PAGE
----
Music. This one is right up there in importance with bringing the right tools to the track. For us, the music is going as long as the lights are on; we also take it to the track with us. While it’s not recommended for focus-intensive jobs, it’s been proven that music can lift your mood and give you a relaxed focus. A happy shop is a productive shop.
Trevor McClure, Mitchum Motorsports

Every garage needs additional cold storage–a shed or lean-to. There’s no point in goods taking up valuable inside space when you don’t plan on using them for a year. A brand-new shed is cheap.
HiTempguy, Classic Motorsports forum member

Two words: beer fridge.
Jeff Schlemmer, Advanced Distributors

56th Annual Asphalt Angels Rod and Custom Show
Flathead V-8

States Mingle with Single Plates

From SEMA:
As state lawmakers convene to begin their 2018 legislative sessions, a series of license plate bills have been introduced. While some proposals expand current options or create new opportunities, several allow the issuance of a single, rear-mounted license plate. This legislation represents a continuing trend and is often an attempt by states to save money and conserve resources. Those owning hobby cars and trucks—new and old alike—overwhelmingly support these efforts. After all, vehicle owners are spared the burden of having to create mounting holes on original and fabricated bumpers and the aesthetic contours of collector cars are preserved.

Generally, single-plate bills target the smallest population of vehicles possible in order to pass muster with the state agencies, including and most prominently law enforcement. Only a few states have enacted single- plate bills in recent years. In each case, they are unique and benefit a limited audience. Following is an overview of bills currently being considered:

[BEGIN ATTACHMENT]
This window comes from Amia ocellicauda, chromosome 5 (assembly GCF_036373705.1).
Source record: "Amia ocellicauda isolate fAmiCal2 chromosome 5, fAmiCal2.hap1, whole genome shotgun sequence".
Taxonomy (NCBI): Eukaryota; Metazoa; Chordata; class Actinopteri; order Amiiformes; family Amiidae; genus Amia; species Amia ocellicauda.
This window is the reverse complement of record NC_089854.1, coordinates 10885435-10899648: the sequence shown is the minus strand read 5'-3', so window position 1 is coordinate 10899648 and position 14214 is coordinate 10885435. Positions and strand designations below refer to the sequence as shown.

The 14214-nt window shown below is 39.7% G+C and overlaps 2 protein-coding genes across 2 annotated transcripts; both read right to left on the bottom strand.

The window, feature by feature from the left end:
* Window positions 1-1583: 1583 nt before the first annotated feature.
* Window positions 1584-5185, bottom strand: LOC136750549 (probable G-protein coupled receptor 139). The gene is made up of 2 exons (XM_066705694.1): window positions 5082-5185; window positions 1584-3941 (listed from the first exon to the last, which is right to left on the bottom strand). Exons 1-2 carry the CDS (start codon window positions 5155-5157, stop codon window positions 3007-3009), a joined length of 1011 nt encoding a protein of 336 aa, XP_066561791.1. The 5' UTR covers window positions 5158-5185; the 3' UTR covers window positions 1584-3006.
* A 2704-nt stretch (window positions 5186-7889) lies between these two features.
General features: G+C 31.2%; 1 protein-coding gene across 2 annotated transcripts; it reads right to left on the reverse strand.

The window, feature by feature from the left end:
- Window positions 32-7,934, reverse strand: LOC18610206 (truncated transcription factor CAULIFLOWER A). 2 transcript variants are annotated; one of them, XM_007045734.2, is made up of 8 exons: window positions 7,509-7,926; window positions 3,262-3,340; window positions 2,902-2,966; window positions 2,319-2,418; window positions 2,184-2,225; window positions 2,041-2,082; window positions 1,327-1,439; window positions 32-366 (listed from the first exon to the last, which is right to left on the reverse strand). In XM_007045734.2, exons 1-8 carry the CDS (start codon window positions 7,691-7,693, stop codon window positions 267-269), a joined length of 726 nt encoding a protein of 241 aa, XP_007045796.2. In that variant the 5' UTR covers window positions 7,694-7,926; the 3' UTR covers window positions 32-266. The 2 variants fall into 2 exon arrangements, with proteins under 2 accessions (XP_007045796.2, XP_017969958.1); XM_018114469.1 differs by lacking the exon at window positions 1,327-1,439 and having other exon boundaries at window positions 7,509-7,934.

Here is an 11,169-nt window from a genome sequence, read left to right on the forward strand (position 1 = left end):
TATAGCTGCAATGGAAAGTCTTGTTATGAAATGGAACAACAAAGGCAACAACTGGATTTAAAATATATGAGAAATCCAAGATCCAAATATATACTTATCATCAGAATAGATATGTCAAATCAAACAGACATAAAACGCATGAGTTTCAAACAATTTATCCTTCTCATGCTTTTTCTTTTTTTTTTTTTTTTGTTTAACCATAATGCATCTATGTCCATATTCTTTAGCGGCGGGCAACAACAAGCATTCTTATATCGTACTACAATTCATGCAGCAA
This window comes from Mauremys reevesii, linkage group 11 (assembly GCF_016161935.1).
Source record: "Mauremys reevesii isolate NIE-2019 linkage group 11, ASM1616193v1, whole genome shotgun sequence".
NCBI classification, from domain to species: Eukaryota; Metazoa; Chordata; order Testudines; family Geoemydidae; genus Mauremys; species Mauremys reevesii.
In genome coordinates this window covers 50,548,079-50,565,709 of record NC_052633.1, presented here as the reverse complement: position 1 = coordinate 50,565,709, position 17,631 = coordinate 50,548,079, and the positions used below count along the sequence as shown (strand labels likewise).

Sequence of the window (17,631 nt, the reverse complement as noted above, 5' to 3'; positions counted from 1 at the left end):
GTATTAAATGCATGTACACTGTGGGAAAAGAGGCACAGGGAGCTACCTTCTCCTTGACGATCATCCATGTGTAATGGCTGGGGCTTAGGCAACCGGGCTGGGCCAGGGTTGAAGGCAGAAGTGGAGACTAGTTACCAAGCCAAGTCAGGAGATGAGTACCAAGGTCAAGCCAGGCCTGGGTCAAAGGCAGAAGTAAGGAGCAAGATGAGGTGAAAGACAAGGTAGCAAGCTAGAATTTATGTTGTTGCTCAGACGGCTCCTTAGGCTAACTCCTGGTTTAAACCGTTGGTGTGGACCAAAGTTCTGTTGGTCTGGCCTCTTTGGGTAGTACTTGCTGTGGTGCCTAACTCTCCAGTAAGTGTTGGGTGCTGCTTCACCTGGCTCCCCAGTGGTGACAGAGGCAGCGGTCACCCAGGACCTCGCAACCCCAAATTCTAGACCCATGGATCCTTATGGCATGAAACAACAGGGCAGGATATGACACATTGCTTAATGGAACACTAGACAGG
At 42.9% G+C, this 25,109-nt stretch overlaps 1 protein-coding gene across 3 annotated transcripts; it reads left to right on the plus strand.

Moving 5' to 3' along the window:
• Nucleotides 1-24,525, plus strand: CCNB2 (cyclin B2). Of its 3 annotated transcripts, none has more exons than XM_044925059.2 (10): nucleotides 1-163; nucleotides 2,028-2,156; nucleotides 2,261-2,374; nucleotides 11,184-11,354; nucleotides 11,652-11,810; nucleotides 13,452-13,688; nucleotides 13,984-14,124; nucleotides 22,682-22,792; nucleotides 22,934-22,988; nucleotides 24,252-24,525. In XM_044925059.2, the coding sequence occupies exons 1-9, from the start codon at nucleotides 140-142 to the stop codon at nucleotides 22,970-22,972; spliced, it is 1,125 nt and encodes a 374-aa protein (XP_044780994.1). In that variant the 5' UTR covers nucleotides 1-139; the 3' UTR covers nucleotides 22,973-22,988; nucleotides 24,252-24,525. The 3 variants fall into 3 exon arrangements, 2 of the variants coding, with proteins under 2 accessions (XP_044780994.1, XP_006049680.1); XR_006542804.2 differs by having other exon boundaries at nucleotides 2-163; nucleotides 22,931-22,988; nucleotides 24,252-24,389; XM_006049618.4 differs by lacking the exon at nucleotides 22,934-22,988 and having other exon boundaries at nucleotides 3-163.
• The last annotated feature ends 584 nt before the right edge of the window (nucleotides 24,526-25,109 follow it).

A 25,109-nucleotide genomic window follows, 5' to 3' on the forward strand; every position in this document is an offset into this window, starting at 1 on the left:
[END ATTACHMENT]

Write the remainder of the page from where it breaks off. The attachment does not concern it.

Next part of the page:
Illinois: Legislation has been introduced in Illinois to require the issuance of only a single, rear-mounted license plate for all newly-registered motor vehicles. As the legislature’s last session adjourned, legislation to provide that motor vehicles registered as “secondary vehicles” and driven less than 5,000 miles per year may display only a single plate on the rear of the vehicle died. That bill did not receive any consideration outside its committee of jurisdiction.

Iowa: Legislation was introduced that allows model 1978 or older vehicles to display a single license plate on the rear of the vehicle. Current law allows single license plates on model 1948 or older vehicles. The bill also allows reconstructed or specially constructed vehicles built to resemble motor vehicles which are 1978 model years old or older to display a single plate.

Maryland: Legislation has been introduced in Maryland to require the issuance of only a single license plate for all motor vehicles.

New Mexico: In contrast to other states, New Mexico introduced legislation to require license plates on the front and rear of all motor vehicles (it currently permits a single license plate). The bill passed the House of Representatives, but fortunately died in the Senate as the legislature adjourned. This bill may be reintroduced in the 2019 session.

Wisconsin: Legislation was introduced in Wisconsin that would allow vehicles manufactured without a front license-plate bracket and collector's special interest vehicles the option to display only a single license plate on the rear of the vehicle.

2018 Corvette Raffle
2018 Corvette Raffle info below

2018 Corvette Raffle

I would like to make you aware of a great opportunity to win a 2018 Corvette Stingray (valued at $60,000). Only 1500 tickets will be sold. You need not be present to win. Proceeds will go to several organizations benefiting our veterans.